BOSTON (State House News Service) – A month after Gov. Charlie Baker returned a sweeping climate and emission reduction bill with recommended changes, the Senate plans to vote Thursday on an updated version that makes a bevy of revisions, but rejects the governor’s most noted attempts to relax an interim 2030 emission target and soften proposed new building codes.
Sen. Michael Barrett, a Lexington Democrat and one of the authors of the bill, said the plan is for the Senate to vote on the revised bill Thursday, and he believes the House could follow suit as soon as next Wednesday. “The bill has gone through a hazing over the past several months, but it’s emerging unbowed,” said Barrett, who co-chairs the Committee on Telecommunication, Utilities and Energy.
The climate bill, which would commit Massachusetts to achieving net-zero emissions by 2050, became an early session priority for legislative leaders after Baker vetoed similar, late-arriving legislation last session over concerns that it could stall housing production and add unnecessary expenses for residents. The Legislature passed an identical bill in January, and Baker last month returned it with amendments, which he was unable to do with the previous iteration because of the timing of its passage at the end of the last session.
The bill the Senate will vote on Thursday incorporates “all but a handful” of the governor’s roughly 50 amendments (S 13), Barrett said, including “language improvements and little tweaks that will make the bill better,” but he said, “None of the major ones are being accepted.”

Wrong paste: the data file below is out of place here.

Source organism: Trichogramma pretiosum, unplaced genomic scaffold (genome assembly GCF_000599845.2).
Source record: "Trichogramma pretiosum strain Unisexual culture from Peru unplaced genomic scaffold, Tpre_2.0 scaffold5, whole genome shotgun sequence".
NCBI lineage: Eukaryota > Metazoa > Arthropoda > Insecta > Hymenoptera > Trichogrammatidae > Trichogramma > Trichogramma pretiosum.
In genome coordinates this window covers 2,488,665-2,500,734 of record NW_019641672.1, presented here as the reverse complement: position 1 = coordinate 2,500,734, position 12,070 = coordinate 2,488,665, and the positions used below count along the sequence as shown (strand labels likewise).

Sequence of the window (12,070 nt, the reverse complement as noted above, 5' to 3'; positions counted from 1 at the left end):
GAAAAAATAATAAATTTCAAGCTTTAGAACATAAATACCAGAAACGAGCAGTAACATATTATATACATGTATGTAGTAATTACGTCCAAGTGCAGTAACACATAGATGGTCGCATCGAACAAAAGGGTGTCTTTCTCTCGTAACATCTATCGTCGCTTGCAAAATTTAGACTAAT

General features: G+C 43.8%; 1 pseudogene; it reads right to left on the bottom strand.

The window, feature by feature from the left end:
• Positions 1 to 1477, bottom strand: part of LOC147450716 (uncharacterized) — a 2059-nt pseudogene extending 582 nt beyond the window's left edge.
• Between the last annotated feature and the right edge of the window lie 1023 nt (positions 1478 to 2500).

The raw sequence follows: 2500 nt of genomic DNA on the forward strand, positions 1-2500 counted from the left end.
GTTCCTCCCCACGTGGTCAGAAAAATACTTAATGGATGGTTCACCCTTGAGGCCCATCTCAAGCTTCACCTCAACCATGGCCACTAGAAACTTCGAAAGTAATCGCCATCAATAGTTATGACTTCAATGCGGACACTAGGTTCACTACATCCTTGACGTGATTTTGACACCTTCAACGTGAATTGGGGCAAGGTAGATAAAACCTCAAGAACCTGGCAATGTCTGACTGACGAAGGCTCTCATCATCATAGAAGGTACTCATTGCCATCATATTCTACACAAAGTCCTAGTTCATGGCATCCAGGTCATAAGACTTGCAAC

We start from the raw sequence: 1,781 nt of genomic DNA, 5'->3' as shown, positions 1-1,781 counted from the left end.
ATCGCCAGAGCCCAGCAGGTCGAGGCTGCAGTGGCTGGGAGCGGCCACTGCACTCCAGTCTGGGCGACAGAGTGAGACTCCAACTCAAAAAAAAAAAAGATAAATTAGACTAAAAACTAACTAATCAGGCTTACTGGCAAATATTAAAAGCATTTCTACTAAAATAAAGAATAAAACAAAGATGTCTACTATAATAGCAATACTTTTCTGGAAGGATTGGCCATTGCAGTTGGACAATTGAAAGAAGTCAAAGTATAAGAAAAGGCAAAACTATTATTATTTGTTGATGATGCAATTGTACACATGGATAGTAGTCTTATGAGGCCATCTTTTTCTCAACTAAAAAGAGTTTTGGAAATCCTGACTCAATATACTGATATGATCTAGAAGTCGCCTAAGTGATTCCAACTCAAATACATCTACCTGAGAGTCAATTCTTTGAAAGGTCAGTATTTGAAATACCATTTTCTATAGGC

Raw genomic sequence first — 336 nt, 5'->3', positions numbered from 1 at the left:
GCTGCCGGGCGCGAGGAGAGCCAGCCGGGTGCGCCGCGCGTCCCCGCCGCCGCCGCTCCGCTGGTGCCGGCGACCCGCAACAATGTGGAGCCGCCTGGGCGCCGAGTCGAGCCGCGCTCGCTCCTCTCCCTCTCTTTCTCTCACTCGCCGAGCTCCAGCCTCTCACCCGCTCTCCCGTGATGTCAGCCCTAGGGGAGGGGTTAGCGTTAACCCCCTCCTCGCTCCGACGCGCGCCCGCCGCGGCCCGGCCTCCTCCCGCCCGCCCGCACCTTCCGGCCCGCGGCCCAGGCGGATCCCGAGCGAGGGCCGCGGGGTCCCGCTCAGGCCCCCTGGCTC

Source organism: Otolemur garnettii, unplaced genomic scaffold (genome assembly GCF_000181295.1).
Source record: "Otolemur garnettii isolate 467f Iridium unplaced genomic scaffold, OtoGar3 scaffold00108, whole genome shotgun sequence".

Notably, Baker pushed back against the Legislature’s attempt to set an interim emission reduction target of 50 percent below 1990 levels by 2030, suggesting the state could still achieve net-zero emissions by 2050 with a 45 percent reduction goal and save $6 billion in the process. He asked for flexibility to set the 2030 level between 45 percent and 50 percent.
Barrett said it’s increasingly likely that John Kerry, the new climate czar in the Biden administration, will announce a 50 percent emission reduction target by 2030 for the country next month as part of a climate summit planned around Earth Day, “If we went below 50 percent we risk not even holding up our end of a national commitment. That doesn’t seem like a wise things to do,” Barrett said.
As of Wednesday afternoon, the bill (S 9) was still before the Senate Committee on Bills in Third Reading, and the precise details of the bill had not been seen by the administration or most legislators. Given that status, it was not immediately clear if House leadership had signed off on the changes or if Baker would sign this latest version. The original bill did pass with enough support in both branches to overcome an objection from the governor.
“The Baker-Polito Administration looks forward to reviewing any bill that reaches the governor’s desk, as the Administration continues its work to finalize its Clean Energy and Climate Plan for 2030 and implement cost-effective and equitable strategies to address the critical challenge of climate change,” said Katie Gronendyke, spokeswoman for the Executive Office of Energy and Environmental Affairs.
While lawmakers opted against holding a public hearing on the bill in the new session, Barrett said the past month has been spent on a “fresh round” of meetings with environmental advocates and the business community to discuss the bill and the governor’s amendments. “Everybody got another chance to make a pitch and put there cases forward,” Barrett said.